According to the report, the signing of the Africa Continental Free Trade Area agreement shows that Nigeria is now more willing to become a driver of continental growth and integration.
The World Bank Country Director for Nigeria, Shubham Chaudhuri, said, “Reforms would help achieve faster, more inclusive, and sustained growth with jobs.
“Building on recent efforts, going forward, we recommend actions in priority areas, such as increasing fiscal revenues and improving the quality of spending to manage oil-sector volatility, investing in much-needed human capital and infrastructure, and improving the business climate to unlock private investment and tackle Nigeria’s jobs challenge.
“Investing in people and removing barriers that make it difficult for new firms to compete and grow will encourage entrepreneurship and innovation, spur job growth, and ultimately reduce poverty.”
South Africa’s Vodacom Group and MTN Group could face prosecution if they do not agree with the Competition Commission in the next two months to lower data prices, the watchdog said in findings from an inquiry published on Monday.
The data services inquiry was launched in August 2017 in response to a request from the minister of economic Development and after complaints from consumers about high data costs.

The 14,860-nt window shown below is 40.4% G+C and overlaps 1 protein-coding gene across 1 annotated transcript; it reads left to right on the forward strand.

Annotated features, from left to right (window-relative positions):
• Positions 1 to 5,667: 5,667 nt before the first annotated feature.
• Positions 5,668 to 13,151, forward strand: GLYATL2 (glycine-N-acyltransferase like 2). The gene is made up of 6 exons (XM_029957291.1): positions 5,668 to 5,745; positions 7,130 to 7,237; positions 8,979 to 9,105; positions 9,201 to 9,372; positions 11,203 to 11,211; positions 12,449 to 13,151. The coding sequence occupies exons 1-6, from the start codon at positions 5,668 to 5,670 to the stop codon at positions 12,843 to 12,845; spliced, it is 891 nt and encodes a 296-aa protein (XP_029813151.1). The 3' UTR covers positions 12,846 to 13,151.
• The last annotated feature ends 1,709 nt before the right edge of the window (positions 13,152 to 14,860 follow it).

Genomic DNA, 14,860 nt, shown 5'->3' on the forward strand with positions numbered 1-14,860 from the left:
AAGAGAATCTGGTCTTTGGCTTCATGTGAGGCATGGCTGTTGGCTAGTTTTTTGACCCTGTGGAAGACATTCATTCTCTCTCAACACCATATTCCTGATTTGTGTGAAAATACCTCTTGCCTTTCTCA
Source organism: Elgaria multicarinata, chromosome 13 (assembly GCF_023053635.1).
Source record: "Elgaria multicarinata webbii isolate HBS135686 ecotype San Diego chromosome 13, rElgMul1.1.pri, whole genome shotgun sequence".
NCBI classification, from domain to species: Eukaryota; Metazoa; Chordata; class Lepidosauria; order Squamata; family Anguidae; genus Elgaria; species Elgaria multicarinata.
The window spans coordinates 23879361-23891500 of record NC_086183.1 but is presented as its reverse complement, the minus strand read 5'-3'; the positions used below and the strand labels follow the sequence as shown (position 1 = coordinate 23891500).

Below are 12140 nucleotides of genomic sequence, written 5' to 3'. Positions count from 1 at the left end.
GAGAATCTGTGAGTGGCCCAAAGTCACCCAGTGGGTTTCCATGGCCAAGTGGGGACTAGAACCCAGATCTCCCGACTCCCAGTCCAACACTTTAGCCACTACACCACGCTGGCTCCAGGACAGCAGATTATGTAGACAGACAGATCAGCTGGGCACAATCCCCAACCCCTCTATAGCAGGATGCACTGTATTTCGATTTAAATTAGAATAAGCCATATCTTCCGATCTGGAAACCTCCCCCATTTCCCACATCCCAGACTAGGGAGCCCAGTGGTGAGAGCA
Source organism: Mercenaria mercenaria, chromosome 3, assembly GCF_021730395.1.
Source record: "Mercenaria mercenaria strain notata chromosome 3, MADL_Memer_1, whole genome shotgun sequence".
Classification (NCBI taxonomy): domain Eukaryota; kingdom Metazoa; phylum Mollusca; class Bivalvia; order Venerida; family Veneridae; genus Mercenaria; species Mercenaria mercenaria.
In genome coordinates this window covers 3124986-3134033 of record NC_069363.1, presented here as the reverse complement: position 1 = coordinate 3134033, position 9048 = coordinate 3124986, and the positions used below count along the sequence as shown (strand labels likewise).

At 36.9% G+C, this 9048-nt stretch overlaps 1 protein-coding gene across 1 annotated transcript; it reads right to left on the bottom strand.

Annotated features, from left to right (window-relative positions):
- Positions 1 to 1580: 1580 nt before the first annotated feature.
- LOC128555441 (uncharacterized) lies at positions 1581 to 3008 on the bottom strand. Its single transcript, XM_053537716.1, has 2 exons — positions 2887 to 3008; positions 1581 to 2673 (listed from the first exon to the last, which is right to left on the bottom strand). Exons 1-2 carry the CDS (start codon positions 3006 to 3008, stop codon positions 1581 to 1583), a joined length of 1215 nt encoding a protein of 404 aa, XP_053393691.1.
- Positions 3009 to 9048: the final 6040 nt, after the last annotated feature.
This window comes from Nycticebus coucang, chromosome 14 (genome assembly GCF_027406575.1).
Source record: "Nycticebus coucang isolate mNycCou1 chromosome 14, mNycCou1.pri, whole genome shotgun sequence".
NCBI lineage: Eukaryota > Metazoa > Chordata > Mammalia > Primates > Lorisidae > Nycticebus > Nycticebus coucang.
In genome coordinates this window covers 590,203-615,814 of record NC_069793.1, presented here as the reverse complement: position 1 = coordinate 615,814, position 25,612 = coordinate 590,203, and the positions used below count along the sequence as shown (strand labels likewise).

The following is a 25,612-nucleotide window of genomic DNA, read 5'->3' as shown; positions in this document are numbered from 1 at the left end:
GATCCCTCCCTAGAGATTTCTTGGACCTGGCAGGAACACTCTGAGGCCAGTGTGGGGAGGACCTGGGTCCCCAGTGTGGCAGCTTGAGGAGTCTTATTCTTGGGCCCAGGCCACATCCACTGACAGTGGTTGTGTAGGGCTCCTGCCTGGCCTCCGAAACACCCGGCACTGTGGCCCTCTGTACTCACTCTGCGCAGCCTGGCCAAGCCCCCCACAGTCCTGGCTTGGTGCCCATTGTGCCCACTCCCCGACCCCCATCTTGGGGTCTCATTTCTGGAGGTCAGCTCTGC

In its final report, the Commission recommended that the two mobile operators must independently reach agreement with the competition watchdog on substantial reductions on tariff levels, especially prepaid monthly bundles, within two months of the release of the report.
It said the preliminary evidence suggests that there is scope for price reductions in the region of 30% to 50%.
The mobile operators must also reach agreement “to cease ongoing partitioning and price discrimination strategies that may facilitate greater exploitation of market power and anti-poor pricing.”
“With respect to the above recommendations on the level and structure of pricing, should an operator fail to reach the required agreements with the Commission within the specified timeframes, the Commission will proceed to prosecution under the appropriate sections of the Act,” The Commission said in a summary of its report.